» Acknowledgement of source is requested.

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Screen-Shot-2015-07-30-at-6.08.04-am

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This blogpost was first published on The Daily Blog on 17 August 2015.

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Citizens face Police armed with tasers at Wellington TPPA protest march

21 August 2015 3 comments

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NZ, Wellington, 15  August – Anti-TPPA protesters, many of them young people in their teens and early 20s, faced off against police armed with tasers on the steps of Parliament.

Believed to be the first time that armed police have deployed tasers in a non-violent, non-threatening situation, at least five police officers were visibly carrying the potentially lethal devices on their belts;

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TPPA - trans pacific partnership agreement - protest march - wellington - 15 august 2015

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TPPA - trans pacific partnership agreement - protest march - wellington - 15 august 2015

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TPPA - trans pacific partnership agreement - protest march - wellington - 15 august 2015

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TPPA - trans pacific partnership agreement - protest march - wellington - 15 august 2015

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At least five  weapons were clearly visible, with other policemen and woman wearing bulky jackets that may or may not have concealed more of the devices.

Though there was some minor jostling between one protester and a Parliamentary security guard, there was no violence or any other physical contact between police and members of the public.

The confrontation began when a lone protester made her way to the top of the Parliamentary steps, and seated herself, adopting a meditating position. For a short time, three police attempted to persuade her to move, though no force was used.

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TPPA - trans pacific partnership agreement - protest march - wellington - 15 august 2015

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She was followed by others, who also jumped or skirted around the security fence separating the grassy area from the paved Parliamentary forecourt.

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As their numbers swelled to approximately a hundred, extra police arrived quickly and with Parliamentary Security, formed a cordon across the steps leading up to Parliament.

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March organisors and Marshalls attempted to quell the situation by asking people to move back from the steps, without much success.

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Eventually,  jostling and shouting gave way to a calmer atmosphere as March organisors encouraged a constant stream of speakers to address the crowd. The tiny volatile minority, numbering perhaps half a dozen, joined others seated on the steps. One activist played his guitar and sang songs, though at one point he declined a request for “anything by Dave Dobbin“.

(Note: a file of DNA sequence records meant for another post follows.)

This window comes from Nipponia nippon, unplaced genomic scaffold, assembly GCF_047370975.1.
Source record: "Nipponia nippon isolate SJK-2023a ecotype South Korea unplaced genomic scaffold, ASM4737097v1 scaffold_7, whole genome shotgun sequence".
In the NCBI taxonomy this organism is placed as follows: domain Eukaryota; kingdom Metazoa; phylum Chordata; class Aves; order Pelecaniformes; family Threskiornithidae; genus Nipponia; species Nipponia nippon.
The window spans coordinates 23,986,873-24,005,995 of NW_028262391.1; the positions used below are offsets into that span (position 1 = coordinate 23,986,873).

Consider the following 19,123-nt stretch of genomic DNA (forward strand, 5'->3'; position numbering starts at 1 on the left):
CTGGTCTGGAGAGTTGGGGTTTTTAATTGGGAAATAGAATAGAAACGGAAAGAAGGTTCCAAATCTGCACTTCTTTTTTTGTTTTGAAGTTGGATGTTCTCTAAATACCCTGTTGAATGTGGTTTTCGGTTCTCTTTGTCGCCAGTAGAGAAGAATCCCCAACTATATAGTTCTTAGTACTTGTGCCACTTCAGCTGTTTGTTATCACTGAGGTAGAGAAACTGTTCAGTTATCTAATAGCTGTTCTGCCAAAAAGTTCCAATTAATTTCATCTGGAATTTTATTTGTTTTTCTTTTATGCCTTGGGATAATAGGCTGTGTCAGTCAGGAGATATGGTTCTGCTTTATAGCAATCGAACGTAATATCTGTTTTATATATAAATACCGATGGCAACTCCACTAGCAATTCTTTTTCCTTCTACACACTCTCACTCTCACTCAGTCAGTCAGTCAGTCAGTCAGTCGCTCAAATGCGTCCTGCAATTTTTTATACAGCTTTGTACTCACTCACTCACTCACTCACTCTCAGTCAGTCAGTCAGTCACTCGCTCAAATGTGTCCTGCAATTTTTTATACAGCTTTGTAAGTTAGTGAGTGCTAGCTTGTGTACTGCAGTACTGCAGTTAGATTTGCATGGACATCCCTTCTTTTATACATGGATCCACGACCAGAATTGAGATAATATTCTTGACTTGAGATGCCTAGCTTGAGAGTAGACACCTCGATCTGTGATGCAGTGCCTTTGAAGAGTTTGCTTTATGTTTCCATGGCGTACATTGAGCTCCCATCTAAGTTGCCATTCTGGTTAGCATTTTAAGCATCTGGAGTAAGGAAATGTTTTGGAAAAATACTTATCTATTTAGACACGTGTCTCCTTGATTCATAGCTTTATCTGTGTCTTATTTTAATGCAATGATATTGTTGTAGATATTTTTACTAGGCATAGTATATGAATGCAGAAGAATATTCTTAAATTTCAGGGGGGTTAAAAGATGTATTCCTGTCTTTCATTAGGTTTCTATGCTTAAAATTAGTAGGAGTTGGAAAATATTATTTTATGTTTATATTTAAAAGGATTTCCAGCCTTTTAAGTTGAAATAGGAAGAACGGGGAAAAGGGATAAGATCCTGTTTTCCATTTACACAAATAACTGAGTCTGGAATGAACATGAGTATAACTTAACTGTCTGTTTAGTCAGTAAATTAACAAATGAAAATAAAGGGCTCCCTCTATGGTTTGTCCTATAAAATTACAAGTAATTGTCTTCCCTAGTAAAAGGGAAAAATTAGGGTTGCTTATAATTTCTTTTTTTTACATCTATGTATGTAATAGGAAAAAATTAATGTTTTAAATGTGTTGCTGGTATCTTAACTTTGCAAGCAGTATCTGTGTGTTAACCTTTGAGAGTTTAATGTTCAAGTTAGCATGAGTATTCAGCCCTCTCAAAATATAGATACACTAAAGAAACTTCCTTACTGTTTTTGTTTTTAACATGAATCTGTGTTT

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TPPA - trans pacific partnership agreement - protest march - wellington - 15 august 2015

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After about a hour, the crowd on the Parliamentary forecourt dispersed of their own volition. Police numbers also reduced, with officers leaving the scene.

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There was no apparent reason for tasers to be deployed on this occasion. The sight of these weapons incited many in the crowd to angry outbursts toward the police.

More than one person was overheard asking what possible use  four or five tasers would have been against a crowd numbering in the hundreds.

One person, who requested anonymity,  said to this blogger;

“Whoever authorised these guns to be brought out needs their head read. It’s a grim day when cops feel the need to show these things when they’re faced with ordinary New Zealanders engaged in lawful protest. It’s like something out of ‘Sleeping Dogs’.  Really, is this where we’ve ended up, armed cops facing off against women and kids? God help us.”

On this occasion, a tense situation was prevented from escalation not by show of force, but by the wit of organisors who distracted the ‘hot heads’ and encouraged dialogue and engagement.

The best strategy in this stand-off was patience.

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Previous related blogposts

Citizen A – 29 Nov 2012 – TPPA Special

TPPA: Business launches propaganda campaign

TPPA: Doomsday scenarios, Critics, and flights of fancy

Open message to the Middle Classes about the threat of the TPPA

Nationwide Rally Against the TPPA – Day of Action!

They marched against the TPPA and the threat to our sovereignty (part tahi)

They marched against the TPPA and the threat to our sovereignty (part rua)

The Mendacities of Mr Key #5: Has Tim Groser shown the P.M. to be a liar on the TPPA?

Nationwide Day of Protest Captures Public Attention on TPPA

Opposing the TPPA – the Heavens hold their deluge ’till the People speak

Citizens face Police armed with tasers at Wellington TPPA protest march

Support groups

Facebook: Oil Free Wellington

Facebook: It’s Our Future – Kiwis concerned about the TPPA